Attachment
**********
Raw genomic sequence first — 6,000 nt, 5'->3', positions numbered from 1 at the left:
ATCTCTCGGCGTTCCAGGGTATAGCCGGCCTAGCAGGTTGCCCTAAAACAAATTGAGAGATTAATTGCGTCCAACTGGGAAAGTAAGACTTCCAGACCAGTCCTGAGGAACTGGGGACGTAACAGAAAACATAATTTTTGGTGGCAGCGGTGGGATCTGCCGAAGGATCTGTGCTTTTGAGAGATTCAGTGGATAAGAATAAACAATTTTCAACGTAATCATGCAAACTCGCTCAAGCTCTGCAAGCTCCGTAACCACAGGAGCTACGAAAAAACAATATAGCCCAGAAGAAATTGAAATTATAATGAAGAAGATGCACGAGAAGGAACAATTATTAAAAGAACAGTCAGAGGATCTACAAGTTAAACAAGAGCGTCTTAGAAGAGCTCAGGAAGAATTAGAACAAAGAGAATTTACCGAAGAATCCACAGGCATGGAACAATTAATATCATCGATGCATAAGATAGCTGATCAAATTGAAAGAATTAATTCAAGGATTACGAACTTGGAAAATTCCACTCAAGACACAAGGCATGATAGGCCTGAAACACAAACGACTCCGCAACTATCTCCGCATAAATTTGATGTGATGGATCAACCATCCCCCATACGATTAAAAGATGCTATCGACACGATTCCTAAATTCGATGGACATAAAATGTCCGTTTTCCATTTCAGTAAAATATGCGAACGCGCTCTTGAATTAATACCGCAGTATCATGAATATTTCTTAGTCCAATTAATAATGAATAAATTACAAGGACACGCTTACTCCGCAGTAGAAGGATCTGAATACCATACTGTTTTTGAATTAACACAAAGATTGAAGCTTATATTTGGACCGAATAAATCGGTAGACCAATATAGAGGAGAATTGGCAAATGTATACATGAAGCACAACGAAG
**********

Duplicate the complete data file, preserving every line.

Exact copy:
Raw genomic sequence first — 6,000 nt, 5'->3', positions numbered from 1 at the left:
ATCTCTCGGCGTTCCAGGGTATAGCCGGCCTAGCAGGTTGCCCTAAAACAAATTGAGAGATTAATTGCGTCCAACTGGGAAAGTAAGACTTCCAGACCAGTCCTGAGGAACTGGGGACGTAACAGAAAACATAATTTTTGGTGGCAGCGGTGGGATCTGCCGAAGGATCTGTGCTTTTGAGAGATTCAGTGGATAAGAATAAACAATTTTCAACGTAATCATGCAAACTCGCTCAAGCTCTGCAAGCTCCGTAACCACAGGAGCTACGAAAAAACAATATAGCCCAGAAGAAATTGAAATTATAATGAAGAAGATGCACGAGAAGGAACAATTATTAAAAGAACAGTCAGAGGATCTACAAGTTAAACAAGAGCGTCTTAGAAGAGCTCAGGAAGAATTAGAACAAAGAGAATTTACCGAAGAATCCACAGGCATGGAACAATTAATATCATCGATGCATAAGATAGCTGATCAAATTGAAAGAATTAATTCAAGGATTACGAACTTGGAAAATTCCACTCAAGACACAAGGCATGATAGGCCTGAAACACAAACGACTCCGCAACTATCTCCGCATAAATTTGATGTGATGGATCAACCATCCCCCATACGATTAAAAGATGCTATCGACACGATTCCTAAATTCGATGGACATAAAATGTCCGTTTTCCATTTCAGTAAAATATGCGAACGCGCTCTTGAATTAATACCGCAGTATCATGAATATTTCTTAGTCCAATTAATAATGAATAAATTACAAGGACACGCTTACTCCGCAGTAGAAGGATCTGAATACCATACTGTTTTTGAATTAACACAAAGATTGAAGCTTATATTTGGACCGAATAAATCGGTAGACCAATATAGAGGAGAATTGGCAAATGTATACATGAAGCACAACGAAG